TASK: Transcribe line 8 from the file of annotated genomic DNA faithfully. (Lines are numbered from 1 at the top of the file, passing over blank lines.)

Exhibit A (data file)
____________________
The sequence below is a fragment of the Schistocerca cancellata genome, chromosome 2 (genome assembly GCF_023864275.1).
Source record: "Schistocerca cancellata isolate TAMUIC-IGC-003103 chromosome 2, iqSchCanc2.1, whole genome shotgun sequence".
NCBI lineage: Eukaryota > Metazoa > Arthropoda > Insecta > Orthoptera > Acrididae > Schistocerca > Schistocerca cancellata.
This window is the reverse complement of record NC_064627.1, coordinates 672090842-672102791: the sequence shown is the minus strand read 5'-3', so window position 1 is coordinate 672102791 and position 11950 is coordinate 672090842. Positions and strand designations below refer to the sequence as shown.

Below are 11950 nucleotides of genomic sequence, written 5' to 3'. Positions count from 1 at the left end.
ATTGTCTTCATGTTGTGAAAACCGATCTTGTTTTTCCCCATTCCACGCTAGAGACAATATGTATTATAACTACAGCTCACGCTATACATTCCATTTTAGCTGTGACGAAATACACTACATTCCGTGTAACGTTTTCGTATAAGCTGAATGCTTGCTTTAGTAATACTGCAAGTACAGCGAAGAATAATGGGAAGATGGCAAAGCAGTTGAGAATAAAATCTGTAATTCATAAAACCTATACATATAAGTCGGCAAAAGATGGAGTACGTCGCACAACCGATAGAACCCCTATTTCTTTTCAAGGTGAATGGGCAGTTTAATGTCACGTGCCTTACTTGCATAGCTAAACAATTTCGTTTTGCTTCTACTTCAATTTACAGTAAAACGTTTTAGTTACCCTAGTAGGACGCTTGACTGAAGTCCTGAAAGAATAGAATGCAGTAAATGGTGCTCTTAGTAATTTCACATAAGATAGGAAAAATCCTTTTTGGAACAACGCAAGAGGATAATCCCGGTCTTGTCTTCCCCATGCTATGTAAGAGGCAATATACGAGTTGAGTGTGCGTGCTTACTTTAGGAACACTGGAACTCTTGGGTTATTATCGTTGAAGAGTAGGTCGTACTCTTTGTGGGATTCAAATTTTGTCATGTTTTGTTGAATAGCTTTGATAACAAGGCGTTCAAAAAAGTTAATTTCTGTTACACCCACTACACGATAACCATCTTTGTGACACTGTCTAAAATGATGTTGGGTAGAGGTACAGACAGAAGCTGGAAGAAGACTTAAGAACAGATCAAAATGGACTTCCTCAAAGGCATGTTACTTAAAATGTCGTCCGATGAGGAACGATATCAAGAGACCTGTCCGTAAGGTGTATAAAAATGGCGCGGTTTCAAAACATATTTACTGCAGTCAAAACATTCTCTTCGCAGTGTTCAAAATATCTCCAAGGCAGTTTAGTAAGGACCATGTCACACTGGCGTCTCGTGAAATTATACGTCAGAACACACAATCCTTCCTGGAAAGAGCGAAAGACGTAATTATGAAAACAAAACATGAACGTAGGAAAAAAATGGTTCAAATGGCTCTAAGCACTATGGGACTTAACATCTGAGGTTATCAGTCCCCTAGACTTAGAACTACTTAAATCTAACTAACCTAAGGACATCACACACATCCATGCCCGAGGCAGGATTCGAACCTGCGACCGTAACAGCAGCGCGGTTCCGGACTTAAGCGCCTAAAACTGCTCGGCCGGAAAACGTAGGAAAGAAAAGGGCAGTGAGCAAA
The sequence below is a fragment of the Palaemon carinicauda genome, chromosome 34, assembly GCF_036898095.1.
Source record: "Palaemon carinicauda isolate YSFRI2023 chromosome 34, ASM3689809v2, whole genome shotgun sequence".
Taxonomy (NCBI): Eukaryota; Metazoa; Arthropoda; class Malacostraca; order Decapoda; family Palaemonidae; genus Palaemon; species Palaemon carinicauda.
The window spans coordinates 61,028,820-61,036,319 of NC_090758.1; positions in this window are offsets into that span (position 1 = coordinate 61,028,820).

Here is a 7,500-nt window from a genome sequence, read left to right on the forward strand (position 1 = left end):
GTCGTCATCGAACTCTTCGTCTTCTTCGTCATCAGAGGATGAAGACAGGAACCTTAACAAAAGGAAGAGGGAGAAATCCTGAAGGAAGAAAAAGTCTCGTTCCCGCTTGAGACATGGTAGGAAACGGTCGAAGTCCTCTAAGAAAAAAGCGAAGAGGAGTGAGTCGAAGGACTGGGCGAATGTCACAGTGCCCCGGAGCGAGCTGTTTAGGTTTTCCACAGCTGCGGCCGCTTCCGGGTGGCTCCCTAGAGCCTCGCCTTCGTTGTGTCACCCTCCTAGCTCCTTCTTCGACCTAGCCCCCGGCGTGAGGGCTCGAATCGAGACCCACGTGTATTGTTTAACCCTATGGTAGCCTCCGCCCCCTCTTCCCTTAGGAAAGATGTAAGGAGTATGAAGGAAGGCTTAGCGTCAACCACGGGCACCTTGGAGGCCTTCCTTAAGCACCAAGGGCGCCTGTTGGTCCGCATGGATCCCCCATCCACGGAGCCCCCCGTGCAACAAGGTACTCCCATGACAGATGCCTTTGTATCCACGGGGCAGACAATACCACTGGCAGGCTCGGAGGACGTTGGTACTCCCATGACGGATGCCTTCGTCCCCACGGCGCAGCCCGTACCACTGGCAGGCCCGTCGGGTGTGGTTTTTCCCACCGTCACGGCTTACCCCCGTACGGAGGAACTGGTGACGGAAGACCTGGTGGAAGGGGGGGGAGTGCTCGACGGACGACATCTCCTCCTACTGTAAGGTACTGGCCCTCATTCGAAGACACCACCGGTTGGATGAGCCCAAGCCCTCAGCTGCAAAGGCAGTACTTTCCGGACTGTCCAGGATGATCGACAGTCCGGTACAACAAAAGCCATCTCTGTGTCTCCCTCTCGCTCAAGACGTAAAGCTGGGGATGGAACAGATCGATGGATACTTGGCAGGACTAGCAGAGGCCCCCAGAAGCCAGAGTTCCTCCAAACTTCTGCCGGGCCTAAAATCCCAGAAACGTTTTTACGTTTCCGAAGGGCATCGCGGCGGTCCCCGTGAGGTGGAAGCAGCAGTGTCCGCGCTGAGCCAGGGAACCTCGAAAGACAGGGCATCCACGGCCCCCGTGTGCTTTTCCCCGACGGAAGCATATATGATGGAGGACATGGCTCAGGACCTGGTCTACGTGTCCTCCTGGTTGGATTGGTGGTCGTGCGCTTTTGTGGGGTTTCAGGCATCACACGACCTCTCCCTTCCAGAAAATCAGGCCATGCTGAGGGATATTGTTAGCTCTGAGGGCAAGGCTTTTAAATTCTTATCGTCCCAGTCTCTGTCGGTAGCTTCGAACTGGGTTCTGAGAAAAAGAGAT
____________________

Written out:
Source record: "Palaemon carinicauda isolate YSFRI2023 chromosome 34, ASM3689809v2, whole genome shotgun sequence".